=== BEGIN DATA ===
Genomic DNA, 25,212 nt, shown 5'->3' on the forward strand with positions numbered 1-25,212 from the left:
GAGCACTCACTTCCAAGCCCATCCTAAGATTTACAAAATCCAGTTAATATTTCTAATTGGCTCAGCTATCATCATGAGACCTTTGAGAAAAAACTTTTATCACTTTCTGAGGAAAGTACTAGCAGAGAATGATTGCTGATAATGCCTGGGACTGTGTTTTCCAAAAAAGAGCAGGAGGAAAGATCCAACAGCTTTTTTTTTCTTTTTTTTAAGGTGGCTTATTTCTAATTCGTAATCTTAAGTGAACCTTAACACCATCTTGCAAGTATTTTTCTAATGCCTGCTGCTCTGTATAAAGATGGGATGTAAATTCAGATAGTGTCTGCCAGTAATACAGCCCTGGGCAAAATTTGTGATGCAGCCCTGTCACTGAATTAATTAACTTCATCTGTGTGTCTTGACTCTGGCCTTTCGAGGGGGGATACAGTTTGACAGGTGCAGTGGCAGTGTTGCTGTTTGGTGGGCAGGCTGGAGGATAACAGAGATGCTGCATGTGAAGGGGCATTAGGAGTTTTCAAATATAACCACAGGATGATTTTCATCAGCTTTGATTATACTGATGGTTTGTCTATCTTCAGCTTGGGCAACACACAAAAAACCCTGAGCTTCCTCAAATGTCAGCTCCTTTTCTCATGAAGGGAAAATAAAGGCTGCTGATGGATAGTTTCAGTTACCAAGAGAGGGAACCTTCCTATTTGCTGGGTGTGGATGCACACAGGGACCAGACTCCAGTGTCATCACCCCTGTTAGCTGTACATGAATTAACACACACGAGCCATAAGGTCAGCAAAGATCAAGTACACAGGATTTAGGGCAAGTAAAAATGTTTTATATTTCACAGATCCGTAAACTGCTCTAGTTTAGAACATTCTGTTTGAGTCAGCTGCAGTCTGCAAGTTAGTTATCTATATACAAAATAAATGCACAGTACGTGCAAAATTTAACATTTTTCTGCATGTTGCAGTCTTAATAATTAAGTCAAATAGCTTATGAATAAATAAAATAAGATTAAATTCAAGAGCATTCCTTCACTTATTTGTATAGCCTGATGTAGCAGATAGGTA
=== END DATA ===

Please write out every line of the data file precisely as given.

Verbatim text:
Genomic DNA, 25,212 nt, shown 5'->3' on the forward strand with positions numbered 1-25,212 from the left:
GAGCACTCACTTCCAAGCCCATCCTAAGATTTACAAAATCCAGTTAATATTTCTAATTGGCTCAGCTATCATCATGAGACCTTTGAGAAAAAACTTTTATCACTTTCTGAGGAAAGTACTAGCAGAGAATGATTGCTGATAATGCCTGGGACTGTGTTTTCCAAAAAAGAGCAGGAGGAAAGATCCAACAGCTTTTTTTTTCTTTTTTTTAAGGTGGCTTATTTCTAATTCGTAATCTTAAGTGAACCTTAACACCATCTTGCAAGTATTTTTCTAATGCCTGCTGCTCTGTATAAAGATGGGATGTAAATTCAGATAGTGTCTGCCAGTAATACAGCCCTGGGCAAAATTTGTGATGCAGCCCTGTCACTGAATTAATTAACTTCATCTGTGTGTCTTGACTCTGGCCTTTCGAGGGGGGATACAGTTTGACAGGTGCAGTGGCAGTGTTGCTGTTTGGTGGGCAGGCTGGAGGATAACAGAGATGCTGCATGTGAAGGGGCATTAGGAGTTTTCAAATATAACCACAGGATGATTTTCATCAGCTTTGATTATACTGATGGTTTGTCTATCTTCAGCTTGGGCAACACACAAAAAACCCTGAGCTTCCTCAAATGTCAGCTCCTTTTCTCATGAAGGGAAAATAAAGGCTGCTGATGGATAGTTTCAGTTACCAAGAGAGGGAACCTTCCTATTTGCTGGGTGTGGATGCACACAGGGACCAGACTCCAGTGTCATCACCCCTGTTAGCTGTACATGAATTAACACACACGAGCCATAAGGTCAGCAAAGATCAAGTACACAGGATTTAGGGCAAGTAAAAATGTTTTATATTTCACAGATCCGTAAACTGCTCTAGTTTAGAACATTCTGTTTGAGTCAGCTGCAGTCTGCAAGTTAGTTATCTATATACAAAATAAATGCACAGTACGTGCAAAATTTAACATTTTTCTGCATGTTGCAGTCTTAATAATTAAGTCAAATAGCTTATGAATAAATAAAATAAGATTAAATTCAAGAGCATTCCTTCACTTATTTGTATAGCCTGATGTAGCAGATAGGTA